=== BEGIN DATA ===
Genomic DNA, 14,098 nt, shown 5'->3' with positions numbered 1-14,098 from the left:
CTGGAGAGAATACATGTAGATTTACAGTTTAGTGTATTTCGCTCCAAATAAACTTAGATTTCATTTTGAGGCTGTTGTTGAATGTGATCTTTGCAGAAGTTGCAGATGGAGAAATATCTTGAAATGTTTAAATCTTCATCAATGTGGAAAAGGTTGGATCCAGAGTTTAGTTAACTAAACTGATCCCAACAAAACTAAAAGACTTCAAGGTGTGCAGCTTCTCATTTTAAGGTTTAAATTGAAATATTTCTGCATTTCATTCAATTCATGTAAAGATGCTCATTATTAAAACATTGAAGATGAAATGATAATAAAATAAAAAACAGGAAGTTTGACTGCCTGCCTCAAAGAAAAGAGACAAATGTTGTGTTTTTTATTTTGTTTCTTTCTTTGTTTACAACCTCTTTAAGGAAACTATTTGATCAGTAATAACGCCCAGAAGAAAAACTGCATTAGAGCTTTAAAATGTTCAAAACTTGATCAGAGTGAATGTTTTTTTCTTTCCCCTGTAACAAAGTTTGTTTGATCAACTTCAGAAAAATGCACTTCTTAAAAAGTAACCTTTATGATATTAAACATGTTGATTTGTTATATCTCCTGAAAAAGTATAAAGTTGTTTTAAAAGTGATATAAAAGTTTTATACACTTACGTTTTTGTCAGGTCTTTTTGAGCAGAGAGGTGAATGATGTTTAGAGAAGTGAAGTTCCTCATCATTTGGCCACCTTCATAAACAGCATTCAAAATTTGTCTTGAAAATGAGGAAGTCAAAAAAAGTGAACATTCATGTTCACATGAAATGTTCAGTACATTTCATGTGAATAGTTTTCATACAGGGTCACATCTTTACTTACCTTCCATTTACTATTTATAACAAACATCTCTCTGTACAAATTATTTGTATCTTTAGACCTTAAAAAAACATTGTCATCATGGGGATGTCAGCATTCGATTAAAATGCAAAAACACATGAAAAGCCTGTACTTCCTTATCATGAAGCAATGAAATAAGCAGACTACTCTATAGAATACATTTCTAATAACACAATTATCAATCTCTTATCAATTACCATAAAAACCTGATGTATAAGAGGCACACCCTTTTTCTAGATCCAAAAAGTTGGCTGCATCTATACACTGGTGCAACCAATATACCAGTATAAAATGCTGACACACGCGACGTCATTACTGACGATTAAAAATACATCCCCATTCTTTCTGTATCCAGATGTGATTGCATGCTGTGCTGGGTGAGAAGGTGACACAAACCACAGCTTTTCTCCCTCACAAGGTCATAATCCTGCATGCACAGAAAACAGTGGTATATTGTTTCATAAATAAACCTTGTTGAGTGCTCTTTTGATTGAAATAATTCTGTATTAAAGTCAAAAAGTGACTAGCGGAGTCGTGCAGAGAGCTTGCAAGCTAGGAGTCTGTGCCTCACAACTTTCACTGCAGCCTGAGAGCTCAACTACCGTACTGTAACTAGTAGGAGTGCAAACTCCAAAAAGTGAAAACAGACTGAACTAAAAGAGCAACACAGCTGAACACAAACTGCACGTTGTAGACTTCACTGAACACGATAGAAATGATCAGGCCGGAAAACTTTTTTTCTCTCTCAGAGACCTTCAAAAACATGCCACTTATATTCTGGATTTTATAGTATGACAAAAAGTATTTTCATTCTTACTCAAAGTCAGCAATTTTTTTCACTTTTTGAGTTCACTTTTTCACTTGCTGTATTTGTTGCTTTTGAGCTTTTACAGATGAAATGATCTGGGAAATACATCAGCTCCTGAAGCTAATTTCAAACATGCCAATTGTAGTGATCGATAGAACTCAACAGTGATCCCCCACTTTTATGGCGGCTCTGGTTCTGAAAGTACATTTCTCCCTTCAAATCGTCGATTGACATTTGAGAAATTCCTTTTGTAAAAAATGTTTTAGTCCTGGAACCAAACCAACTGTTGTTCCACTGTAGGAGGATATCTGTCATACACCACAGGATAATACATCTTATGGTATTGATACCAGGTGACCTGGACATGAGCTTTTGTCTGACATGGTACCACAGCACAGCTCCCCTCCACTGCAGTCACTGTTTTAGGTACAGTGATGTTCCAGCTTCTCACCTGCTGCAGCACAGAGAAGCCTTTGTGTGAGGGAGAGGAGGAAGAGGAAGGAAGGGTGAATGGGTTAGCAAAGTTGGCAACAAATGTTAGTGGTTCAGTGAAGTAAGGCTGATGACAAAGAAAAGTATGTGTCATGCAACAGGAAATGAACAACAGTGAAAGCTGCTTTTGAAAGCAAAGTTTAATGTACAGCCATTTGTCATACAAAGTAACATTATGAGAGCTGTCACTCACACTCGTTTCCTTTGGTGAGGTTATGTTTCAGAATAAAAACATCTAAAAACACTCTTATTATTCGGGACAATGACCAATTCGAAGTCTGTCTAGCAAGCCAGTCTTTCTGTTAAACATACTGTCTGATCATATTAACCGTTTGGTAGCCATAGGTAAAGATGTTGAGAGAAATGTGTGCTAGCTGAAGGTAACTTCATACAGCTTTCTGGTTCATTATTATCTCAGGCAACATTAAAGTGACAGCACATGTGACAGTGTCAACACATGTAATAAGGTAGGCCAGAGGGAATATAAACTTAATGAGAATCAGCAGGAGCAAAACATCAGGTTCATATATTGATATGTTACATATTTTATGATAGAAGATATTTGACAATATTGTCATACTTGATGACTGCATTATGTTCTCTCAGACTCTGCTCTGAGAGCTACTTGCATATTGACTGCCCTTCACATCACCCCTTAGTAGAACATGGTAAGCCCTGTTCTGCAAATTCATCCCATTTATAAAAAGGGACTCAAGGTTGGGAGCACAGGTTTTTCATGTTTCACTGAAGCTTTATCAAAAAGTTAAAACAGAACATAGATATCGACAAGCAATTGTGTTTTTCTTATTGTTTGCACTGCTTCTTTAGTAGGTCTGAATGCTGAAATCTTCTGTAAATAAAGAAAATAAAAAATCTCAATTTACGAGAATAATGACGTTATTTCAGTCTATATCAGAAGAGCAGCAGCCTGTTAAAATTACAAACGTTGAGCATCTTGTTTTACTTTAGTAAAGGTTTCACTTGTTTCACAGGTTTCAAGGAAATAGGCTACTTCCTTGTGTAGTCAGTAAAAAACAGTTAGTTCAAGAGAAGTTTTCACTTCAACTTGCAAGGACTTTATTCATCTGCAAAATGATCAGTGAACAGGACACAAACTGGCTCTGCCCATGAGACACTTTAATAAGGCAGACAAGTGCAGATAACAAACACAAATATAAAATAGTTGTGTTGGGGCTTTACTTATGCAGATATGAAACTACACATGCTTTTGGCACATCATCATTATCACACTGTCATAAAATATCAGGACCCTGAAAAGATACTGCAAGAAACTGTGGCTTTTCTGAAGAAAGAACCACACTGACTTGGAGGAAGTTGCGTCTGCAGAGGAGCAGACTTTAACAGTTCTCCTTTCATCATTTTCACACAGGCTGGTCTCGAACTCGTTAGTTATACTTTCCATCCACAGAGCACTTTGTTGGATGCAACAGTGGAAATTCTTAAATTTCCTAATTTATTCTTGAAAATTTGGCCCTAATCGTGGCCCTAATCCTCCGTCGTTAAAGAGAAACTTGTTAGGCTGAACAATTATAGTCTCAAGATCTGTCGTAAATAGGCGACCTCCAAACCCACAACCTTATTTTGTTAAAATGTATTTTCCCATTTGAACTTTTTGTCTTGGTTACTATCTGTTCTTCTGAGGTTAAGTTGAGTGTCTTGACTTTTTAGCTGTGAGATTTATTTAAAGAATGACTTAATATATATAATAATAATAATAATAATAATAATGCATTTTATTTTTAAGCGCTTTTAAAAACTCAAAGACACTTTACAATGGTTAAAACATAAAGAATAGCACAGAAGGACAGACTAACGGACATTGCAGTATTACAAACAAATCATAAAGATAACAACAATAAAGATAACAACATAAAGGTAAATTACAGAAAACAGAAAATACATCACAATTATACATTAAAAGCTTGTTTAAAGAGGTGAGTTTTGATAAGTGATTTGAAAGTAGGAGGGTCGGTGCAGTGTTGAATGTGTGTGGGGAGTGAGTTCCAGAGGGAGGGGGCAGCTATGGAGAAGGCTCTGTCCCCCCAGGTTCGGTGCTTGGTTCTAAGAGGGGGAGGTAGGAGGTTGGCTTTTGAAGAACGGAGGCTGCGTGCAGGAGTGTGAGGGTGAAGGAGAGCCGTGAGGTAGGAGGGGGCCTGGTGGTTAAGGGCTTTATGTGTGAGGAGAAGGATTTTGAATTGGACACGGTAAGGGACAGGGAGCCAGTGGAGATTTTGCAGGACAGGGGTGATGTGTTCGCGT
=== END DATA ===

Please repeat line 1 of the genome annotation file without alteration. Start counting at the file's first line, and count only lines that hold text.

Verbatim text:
Genomic DNA, 14,098 nt, shown 5'->3' with positions numbered 1-14,098 from the left: